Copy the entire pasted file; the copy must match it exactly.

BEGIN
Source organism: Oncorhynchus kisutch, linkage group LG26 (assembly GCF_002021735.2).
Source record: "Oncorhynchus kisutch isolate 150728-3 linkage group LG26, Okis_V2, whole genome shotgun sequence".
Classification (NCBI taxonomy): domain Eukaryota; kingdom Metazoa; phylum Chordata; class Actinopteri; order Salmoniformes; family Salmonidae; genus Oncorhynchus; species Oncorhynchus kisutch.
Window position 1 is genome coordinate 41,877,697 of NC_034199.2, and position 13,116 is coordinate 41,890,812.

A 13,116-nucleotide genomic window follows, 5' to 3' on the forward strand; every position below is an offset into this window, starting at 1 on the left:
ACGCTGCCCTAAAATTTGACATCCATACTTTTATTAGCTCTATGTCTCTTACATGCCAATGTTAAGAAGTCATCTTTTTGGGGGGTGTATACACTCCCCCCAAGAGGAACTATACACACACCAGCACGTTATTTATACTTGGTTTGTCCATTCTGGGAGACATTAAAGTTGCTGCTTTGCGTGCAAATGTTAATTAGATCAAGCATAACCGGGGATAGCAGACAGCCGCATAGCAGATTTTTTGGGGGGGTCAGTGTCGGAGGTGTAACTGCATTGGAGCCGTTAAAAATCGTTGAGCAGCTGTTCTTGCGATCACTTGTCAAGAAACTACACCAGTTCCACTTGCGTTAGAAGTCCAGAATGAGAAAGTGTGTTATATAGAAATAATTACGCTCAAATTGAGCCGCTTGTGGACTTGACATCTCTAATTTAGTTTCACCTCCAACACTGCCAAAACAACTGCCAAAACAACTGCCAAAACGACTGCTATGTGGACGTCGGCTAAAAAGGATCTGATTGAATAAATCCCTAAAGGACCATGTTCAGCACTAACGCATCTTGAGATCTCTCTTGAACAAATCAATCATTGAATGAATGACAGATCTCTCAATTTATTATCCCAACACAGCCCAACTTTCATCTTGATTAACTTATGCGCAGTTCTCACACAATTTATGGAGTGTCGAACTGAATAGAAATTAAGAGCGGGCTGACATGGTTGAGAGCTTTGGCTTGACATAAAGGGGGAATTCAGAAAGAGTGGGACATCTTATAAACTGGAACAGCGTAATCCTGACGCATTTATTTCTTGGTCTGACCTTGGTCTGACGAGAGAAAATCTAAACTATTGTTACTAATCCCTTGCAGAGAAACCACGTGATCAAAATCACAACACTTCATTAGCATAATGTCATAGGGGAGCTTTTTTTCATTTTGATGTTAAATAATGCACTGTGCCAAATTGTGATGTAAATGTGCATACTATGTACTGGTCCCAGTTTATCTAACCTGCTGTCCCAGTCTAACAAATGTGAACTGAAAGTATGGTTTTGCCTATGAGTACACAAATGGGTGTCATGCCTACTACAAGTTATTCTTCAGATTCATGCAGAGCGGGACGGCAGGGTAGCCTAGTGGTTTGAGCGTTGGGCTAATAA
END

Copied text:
Source organism: Oncorhynchus kisutch, linkage group LG26 (assembly GCF_002021735.2).
Source record: "Oncorhynchus kisutch isolate 150728-3 linkage group LG26, Okis_V2, whole genome shotgun sequence".
Classification (NCBI taxonomy): domain Eukaryota; kingdom Metazoa; phylum Chordata; class Actinopteri; order Salmoniformes; family Salmonidae; genus Oncorhynchus; species Oncorhynchus kisutch.
Window position 1 is genome coordinate 41,877,697 of NC_034199.2, and position 13,116 is coordinate 41,890,812.

A 13,116-nucleotide genomic window follows, 5' to 3' on the forward strand; every position below is an offset into this window, starting at 1 on the left:
ACGCTGCCCTAAAATTTGACATCCATACTTTTATTAGCTCTATGTCTCTTACATGCCAATGTTAAGAAGTCATCTTTTTGGGGGGTGTATACACTCCCCCCAAGAGGAACTATACACACACCAGCACGTTATTTATACTTGGTTTGTCCATTCTGGGAGACATTAAAGTTGCTGCTTTGCGTGCAAATGTTAATTAGATCAAGCATAACCGGGGATAGCAGACAGCCGCATAGCAGATTTTTTGGGGGGGTCAGTGTCGGAGGTGTAACTGCATTGGAGCCGTTAAAAATCGTTGAGCAGCTGTTCTTGCGATCACTTGTCAAGAAACTACACCAGTTCCACTTGCGTTAGAAGTCCAGAATGAGAAAGTGTGTTATATAGAAATAATTACGCTCAAATTGAGCCGCTTGTGGACTTGACATCTCTAATTTAGTTTCACCTCCAACACTGCCAAAACAACTGCCAAAACAACTGCCAAAACGACTGCTATGTGGACGTCGGCTAAAAAGGATCTGATTGAATAAATCCCTAAAGGACCATGTTCAGCACTAACGCATCTTGAGATCTCTCTTGAACAAATCAATCATTGAATGAATGACAGATCTCTCAATTTATTATCCCAACACAGCCCAACTTTCATCTTGATTAACTTATGCGCAGTTCTCACACAATTTATGGAGTGTCGAACTGAATAGAAATTAAGAGCGGGCTGACATGGTTGAGAGCTTTGGCTTGACATAAAGGGGGAATTCAGAAAGAGTGGGACATCTTATAAACTGGAACAGCGTAATCCTGACGCATTTATTTCTTGGTCTGACCTTGGTCTGACGAGAGAAAATCTAAACTATTGTTACTAATCCCTTGCAGAGAAACCACGTGATCAAAATCACAACACTTCATTAGCATAATGTCATAGGGGAGCTTTTTTTCATTTTGATGTTAAATAATGCACTGTGCCAAATTGTGATGTAAATGTGCATACTATGTACTGGTCCCAGTTTATCTAACCTGCTGTCCCAGTCTAACAAATGTGAACTGAAAGTATGGTTTTGCCTATGAGTACACAAATGGGTGTCATGCCTACTACAAGTTATTCTTCAGATTCATGCAGAGCGGGACGGCAGGGTAGCCTAGTGGTTTGAGCGTTGGGCTAATAA